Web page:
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Photo: Zach Gibson/Getty Images

As 2020 inches closer — with Sen. Elizabeth Warren spending a weekend in Iowa, Rep. Tulsi Gabbard throwing her hat in the ring and former Vice President Joe Biden telling friends he's "definitely running" — Sen. Kamala Harris is getting closer to making a decision.

The big picture: The New York Times reports that Harris is believed to be "well positioned to create electoral coalitions among Democrats desperate" to beat Trump in 2020. But some worry that in a crowded field of Democratic candidates, Harris may not be liberal enough for voters, and could be in a tough spot if other progressive challengers "try to to move the debate to the left in ways that could force difficult choices for her," the Times explains.

Driving the news: On Friday night, Harris laid "the groundwork for a national profile" on a book tour stop in New York, where she discussed criminal justice reform, standing up to the White House, bipartisanship and more, the Times' Astead Herndon reports.

  • Herndon notes that Harris "speaks less about Wall Street corruption and economic populism" than potential 2020 challengers Bernie Sanders and Elizabeth Warren.
  • Harris has gained supporters for her notorious grilling of Trump administration officials on the Senate Judiciary Committee, but continues to face criticism from criminal justice activists because of policies she put in place as California's attorney general.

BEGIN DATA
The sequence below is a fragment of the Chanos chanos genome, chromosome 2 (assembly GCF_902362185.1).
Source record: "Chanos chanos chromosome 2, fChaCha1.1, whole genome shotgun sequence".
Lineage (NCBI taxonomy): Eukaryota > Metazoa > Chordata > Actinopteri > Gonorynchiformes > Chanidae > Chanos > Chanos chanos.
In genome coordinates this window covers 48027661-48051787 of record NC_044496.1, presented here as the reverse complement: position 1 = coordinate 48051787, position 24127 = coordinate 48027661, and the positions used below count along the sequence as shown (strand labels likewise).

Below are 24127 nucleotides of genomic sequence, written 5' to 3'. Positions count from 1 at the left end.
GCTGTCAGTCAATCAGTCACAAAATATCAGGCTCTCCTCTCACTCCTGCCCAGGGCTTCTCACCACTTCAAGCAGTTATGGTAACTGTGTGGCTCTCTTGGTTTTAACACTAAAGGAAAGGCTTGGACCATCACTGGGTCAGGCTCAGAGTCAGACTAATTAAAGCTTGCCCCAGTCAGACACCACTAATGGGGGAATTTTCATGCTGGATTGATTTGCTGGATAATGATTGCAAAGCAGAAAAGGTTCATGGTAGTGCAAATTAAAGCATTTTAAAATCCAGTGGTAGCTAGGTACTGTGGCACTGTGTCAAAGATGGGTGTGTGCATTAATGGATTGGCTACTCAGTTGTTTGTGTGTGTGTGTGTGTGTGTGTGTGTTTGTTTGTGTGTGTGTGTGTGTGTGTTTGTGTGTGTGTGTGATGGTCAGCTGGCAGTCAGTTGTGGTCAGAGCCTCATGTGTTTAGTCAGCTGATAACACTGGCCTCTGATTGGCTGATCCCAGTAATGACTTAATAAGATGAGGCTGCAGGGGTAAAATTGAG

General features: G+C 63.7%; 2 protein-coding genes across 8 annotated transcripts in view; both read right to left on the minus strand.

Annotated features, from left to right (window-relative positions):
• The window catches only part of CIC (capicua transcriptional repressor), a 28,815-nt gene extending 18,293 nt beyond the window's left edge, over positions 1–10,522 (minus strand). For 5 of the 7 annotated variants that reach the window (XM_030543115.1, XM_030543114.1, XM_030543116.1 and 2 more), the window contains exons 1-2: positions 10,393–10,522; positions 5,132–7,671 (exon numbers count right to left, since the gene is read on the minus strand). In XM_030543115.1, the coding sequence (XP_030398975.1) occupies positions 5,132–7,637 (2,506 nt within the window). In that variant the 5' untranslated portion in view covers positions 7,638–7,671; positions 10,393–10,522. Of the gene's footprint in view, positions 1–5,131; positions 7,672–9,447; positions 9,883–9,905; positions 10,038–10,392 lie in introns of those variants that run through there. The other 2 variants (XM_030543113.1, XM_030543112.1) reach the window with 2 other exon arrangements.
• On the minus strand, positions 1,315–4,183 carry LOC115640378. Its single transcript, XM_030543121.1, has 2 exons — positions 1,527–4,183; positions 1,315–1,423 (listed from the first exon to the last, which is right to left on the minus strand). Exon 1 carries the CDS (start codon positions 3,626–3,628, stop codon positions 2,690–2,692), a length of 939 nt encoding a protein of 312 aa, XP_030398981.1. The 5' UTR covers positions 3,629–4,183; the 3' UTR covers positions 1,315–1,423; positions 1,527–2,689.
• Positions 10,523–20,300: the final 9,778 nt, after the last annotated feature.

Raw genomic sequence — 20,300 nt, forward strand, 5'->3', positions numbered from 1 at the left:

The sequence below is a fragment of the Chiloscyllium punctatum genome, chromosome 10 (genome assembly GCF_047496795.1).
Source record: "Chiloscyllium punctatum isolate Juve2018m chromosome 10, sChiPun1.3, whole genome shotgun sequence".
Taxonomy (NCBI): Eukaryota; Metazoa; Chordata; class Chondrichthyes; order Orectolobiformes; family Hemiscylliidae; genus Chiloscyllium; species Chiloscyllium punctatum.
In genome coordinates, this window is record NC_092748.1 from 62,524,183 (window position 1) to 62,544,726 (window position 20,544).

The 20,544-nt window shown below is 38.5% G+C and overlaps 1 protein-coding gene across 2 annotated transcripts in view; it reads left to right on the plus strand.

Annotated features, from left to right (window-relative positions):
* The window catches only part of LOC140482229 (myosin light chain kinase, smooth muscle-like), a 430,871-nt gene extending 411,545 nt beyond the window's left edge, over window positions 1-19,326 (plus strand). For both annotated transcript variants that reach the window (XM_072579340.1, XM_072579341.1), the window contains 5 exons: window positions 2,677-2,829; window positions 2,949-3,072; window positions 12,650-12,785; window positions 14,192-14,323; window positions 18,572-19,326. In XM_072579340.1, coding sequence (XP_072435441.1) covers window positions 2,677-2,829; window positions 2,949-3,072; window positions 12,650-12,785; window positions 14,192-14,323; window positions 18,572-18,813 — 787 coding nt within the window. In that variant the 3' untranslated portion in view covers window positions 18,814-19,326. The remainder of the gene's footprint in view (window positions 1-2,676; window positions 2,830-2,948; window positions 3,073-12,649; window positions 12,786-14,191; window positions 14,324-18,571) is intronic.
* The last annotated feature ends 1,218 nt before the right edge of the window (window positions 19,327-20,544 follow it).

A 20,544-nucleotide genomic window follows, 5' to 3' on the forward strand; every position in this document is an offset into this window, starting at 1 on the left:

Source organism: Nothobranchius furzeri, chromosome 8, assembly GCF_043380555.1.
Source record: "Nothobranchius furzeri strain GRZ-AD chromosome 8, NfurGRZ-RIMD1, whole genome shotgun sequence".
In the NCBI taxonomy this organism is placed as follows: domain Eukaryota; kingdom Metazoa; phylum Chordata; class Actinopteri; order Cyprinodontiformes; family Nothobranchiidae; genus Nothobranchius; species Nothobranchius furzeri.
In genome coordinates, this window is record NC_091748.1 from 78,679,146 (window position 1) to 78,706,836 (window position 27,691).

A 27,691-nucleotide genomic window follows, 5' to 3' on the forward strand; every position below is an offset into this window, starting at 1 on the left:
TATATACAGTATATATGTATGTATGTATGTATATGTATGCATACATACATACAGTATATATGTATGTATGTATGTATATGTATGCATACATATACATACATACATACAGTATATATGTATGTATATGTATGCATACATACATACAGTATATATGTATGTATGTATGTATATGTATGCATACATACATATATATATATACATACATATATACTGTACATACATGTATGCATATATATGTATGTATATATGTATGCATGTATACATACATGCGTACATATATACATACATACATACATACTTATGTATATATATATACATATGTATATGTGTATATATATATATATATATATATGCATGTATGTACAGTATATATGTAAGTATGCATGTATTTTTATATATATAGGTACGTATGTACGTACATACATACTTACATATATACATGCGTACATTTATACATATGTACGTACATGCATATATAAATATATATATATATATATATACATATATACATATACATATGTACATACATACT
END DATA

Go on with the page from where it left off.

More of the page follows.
• One woman who came to Harris' book tour stop on Friday, 33-year-old Sarah Weiss, said: “She keeps saying there’s more that connects us than divides us, but at this time in politics, it seems like that’s not enough.”
  • Another woman at the event, 50-year-old Vaolree Celona, said: "Her message of unity, that's the key. If she can get people to have that hope again, that's what's important. That's what President Obama did."

Go deeper: Our 2020 election tracker.

Go deeper

37 mins ago - Technology

Facebook Oversight Board overturns 4 of its 5 first cases

Illustration: Aïda Amer/Axios

Facebook's independent Oversight Board published its first set of decisions Thursday, overturning 4 of the 5 cases it chose to review out of 20,000 cases submitted.

Why it matters: The decision to go against Facebook's conclusions in 4 out of 5 instances gives legitimacy to the Board, which is funded via a $130 million grant from Facebook.

New York AG: State severely undercounted COVID nursing home deaths

Gov. Andrew Cuomo. Photo: Lev Radin/Pacific Press/LightRocket via Getty Images

Data from New York's public health department undercounted COVID-19-related deaths in nursing homes by as much as 50%, according to a report released Thursday by state Attorney General Letitia James.

The big picture: Gov. Andrew Cuomo's administration did not include nursing home patients who died after being transferred to the hospital in its tally of over 8,500 nursing home deaths, according to the report. Data provided to the attorney general's office from 62 nursing homes "shows a significantly higher number of resident COVID-19 deaths can be identified than is reflected" in the official count.

Trading platforms curb trading on high-flying Reddit stocks

Major trading platforms including Robinhood, TDAmeritrade and Interactive Brokers are restricting — or cutting off entirely — trading on high-flying stocks like GameStop and AMC Entertainment.

Why it matters: It limits access to the traders that have contributed to the wild Reddit-driven activity of the past few days — a phenomenon that has gripped Wall Street and the country.

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